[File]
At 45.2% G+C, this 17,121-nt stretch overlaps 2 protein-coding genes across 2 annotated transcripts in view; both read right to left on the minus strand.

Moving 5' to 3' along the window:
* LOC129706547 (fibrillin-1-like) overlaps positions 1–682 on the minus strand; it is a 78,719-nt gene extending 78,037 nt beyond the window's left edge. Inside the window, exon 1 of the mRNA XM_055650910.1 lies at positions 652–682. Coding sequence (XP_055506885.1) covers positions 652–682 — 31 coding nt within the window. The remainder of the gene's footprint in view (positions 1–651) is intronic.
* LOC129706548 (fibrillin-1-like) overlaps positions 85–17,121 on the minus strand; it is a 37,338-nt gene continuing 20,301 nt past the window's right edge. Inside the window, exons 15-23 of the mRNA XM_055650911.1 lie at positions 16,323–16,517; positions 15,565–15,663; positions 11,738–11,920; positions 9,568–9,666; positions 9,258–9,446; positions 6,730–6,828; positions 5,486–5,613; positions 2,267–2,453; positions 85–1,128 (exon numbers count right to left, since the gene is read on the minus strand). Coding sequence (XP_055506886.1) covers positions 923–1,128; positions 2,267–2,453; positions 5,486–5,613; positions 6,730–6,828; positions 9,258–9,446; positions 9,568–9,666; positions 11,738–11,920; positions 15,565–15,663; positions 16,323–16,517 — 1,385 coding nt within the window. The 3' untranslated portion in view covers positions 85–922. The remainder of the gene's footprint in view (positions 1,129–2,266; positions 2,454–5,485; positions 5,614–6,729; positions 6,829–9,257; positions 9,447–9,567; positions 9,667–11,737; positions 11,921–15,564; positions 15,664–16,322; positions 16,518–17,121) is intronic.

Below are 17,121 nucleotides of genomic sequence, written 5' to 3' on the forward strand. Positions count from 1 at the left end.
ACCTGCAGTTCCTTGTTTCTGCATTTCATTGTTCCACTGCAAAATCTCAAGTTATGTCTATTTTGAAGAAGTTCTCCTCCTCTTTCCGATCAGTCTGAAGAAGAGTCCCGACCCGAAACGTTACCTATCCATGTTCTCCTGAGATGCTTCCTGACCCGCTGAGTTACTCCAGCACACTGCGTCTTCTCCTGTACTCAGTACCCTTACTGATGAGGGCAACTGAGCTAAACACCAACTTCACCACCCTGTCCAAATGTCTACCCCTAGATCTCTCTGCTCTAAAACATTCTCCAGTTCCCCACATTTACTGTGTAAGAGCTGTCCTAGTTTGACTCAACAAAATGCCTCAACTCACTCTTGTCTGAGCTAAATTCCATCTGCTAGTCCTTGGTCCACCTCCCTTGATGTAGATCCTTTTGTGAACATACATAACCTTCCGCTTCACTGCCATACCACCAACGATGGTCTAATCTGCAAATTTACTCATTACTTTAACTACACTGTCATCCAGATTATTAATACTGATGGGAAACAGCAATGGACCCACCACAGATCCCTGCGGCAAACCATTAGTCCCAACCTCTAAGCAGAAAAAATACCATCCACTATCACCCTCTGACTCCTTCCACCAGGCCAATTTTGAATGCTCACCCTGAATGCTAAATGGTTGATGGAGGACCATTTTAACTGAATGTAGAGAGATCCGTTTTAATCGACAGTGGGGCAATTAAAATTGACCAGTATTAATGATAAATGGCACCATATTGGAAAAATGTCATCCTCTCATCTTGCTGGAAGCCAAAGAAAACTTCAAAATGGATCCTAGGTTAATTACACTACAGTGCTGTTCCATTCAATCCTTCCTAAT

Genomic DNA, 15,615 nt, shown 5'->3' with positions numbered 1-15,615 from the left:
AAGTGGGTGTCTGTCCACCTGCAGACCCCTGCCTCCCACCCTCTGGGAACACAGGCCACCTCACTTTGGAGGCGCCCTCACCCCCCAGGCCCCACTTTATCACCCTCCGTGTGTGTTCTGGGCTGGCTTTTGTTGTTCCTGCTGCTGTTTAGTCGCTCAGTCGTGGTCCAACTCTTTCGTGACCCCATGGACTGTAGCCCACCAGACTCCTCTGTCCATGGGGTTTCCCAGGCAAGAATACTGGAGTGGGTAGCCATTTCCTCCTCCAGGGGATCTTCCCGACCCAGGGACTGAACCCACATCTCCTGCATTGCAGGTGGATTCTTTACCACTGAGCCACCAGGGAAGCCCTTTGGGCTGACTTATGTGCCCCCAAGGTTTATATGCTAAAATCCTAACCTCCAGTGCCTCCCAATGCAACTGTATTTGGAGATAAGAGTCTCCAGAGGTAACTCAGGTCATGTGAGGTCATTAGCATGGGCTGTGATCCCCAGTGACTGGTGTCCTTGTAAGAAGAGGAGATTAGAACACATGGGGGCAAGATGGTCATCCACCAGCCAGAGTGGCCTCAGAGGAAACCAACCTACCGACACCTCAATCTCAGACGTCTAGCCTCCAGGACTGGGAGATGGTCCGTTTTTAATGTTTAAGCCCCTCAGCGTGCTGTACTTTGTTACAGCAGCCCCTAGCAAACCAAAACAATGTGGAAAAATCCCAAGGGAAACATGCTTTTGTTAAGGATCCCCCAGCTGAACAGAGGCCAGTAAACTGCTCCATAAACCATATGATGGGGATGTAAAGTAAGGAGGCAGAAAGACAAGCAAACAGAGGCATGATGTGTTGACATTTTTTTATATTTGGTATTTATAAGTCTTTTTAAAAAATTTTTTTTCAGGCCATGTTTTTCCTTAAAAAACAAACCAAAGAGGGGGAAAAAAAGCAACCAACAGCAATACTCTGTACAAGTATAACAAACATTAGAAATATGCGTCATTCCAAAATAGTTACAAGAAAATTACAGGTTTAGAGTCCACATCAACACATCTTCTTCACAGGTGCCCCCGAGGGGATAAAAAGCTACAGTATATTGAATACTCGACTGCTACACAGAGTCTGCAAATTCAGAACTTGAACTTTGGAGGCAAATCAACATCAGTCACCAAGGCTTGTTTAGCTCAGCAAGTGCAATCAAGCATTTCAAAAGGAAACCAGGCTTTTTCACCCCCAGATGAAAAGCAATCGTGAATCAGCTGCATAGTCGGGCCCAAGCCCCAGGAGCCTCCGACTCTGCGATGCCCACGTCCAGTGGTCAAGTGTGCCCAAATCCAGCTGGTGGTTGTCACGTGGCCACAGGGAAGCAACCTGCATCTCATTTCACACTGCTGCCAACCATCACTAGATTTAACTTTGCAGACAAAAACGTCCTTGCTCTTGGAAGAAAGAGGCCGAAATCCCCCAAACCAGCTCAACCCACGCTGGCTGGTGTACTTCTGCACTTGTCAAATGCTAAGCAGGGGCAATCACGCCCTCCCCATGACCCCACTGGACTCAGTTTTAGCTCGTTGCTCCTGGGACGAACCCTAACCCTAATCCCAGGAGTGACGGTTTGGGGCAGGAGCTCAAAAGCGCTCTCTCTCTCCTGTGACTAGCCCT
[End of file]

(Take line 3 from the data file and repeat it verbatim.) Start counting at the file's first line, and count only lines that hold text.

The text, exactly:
* LOC129706547 (fibrillin-1-like) overlaps positions 1–682 on the minus strand; it is a 78,719-nt gene extending 78,037 nt beyond the window's left edge. Inside the window, exon 1 of the mRNA XM_055650910.1 lies at positions 652–682. Coding sequence (XP_055506885.1) covers positions 652–682 — 31 coding nt within the window. The remainder of the gene's footprint in view (positions 1–651) is intronic.